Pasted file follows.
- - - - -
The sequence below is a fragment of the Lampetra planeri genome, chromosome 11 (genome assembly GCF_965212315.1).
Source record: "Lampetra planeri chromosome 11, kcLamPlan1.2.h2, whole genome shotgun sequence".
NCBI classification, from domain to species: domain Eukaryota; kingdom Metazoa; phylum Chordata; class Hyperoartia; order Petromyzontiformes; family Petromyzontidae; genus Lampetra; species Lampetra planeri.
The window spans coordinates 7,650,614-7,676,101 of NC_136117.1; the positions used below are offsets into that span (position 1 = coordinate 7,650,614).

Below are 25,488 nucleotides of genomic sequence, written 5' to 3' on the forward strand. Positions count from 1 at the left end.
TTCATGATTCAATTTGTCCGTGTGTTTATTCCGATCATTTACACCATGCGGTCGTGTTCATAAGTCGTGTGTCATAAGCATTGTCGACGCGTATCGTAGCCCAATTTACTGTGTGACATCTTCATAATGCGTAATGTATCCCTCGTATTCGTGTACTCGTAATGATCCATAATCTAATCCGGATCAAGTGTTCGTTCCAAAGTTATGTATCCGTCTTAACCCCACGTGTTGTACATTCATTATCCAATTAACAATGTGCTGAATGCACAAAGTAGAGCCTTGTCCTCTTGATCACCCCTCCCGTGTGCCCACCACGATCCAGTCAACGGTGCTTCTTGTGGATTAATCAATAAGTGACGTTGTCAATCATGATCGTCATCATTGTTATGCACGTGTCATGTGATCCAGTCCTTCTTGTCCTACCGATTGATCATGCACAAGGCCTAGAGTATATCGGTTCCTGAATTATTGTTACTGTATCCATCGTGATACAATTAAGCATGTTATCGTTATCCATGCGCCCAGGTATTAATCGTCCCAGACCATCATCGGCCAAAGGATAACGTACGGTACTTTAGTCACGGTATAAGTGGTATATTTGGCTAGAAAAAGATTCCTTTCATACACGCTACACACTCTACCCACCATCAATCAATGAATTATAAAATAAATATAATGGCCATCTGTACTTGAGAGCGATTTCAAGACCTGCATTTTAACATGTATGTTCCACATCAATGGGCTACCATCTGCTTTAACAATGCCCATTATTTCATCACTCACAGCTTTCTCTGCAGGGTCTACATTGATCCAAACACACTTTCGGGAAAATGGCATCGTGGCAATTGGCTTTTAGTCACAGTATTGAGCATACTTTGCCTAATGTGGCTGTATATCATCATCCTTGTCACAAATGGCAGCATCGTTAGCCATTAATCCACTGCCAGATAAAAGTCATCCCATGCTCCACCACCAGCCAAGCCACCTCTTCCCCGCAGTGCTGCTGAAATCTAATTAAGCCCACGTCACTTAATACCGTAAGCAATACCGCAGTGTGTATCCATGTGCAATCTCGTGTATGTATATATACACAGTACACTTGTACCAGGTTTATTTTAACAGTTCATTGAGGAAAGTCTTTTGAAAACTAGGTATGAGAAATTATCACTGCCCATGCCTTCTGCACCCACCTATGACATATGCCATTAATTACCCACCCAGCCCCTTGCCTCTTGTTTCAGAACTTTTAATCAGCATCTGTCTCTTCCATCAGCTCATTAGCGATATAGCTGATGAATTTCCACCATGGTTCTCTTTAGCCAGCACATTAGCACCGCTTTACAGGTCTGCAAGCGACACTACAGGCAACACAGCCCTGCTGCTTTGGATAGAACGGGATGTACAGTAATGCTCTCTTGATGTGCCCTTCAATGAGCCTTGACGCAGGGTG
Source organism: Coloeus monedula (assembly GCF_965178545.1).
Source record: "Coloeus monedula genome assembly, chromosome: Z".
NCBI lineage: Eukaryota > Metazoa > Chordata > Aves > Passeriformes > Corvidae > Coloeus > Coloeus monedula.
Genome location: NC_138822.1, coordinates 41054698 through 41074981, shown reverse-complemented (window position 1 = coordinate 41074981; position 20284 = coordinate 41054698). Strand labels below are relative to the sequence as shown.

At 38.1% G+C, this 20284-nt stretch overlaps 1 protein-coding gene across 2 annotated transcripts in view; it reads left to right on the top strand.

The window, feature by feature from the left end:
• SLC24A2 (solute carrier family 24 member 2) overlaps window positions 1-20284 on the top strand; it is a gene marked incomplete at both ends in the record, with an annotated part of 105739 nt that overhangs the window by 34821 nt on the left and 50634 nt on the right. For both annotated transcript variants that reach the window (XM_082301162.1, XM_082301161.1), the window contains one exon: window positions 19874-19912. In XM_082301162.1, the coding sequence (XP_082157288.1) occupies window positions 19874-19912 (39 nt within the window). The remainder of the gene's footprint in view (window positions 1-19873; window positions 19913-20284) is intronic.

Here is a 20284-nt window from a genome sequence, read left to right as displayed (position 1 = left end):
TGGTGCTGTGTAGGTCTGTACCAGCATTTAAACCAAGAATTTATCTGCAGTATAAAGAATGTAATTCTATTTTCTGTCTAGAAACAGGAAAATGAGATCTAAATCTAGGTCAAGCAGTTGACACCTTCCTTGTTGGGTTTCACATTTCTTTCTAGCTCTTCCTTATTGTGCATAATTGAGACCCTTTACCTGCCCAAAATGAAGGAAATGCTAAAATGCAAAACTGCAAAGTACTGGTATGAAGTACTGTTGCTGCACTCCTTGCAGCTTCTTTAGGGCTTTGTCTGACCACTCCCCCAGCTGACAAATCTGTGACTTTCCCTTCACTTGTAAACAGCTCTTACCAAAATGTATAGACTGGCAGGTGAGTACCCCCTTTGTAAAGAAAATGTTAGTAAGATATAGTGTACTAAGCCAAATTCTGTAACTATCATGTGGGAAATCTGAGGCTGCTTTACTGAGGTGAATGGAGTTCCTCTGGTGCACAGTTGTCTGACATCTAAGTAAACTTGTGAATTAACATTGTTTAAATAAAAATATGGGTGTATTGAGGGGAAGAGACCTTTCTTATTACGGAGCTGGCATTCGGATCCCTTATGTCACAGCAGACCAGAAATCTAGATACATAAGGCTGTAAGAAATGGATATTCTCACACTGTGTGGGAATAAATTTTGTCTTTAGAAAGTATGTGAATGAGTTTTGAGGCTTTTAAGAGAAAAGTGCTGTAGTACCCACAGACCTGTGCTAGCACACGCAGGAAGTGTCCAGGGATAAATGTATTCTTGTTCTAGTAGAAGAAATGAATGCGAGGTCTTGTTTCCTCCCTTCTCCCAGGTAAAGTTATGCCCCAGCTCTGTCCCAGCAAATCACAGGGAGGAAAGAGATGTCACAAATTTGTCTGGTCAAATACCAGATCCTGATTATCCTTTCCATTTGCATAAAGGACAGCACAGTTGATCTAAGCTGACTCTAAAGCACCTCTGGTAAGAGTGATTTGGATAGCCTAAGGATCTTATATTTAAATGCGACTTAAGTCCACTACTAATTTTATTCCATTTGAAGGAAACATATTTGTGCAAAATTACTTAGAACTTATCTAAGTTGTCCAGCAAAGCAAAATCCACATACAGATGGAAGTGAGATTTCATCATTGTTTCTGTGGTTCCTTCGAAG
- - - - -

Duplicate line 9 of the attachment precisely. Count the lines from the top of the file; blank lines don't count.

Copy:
NCBI lineage: Eukaryota > Metazoa > Chordata > Aves > Passeriformes > Corvidae > Coloeus > Coloeus monedula.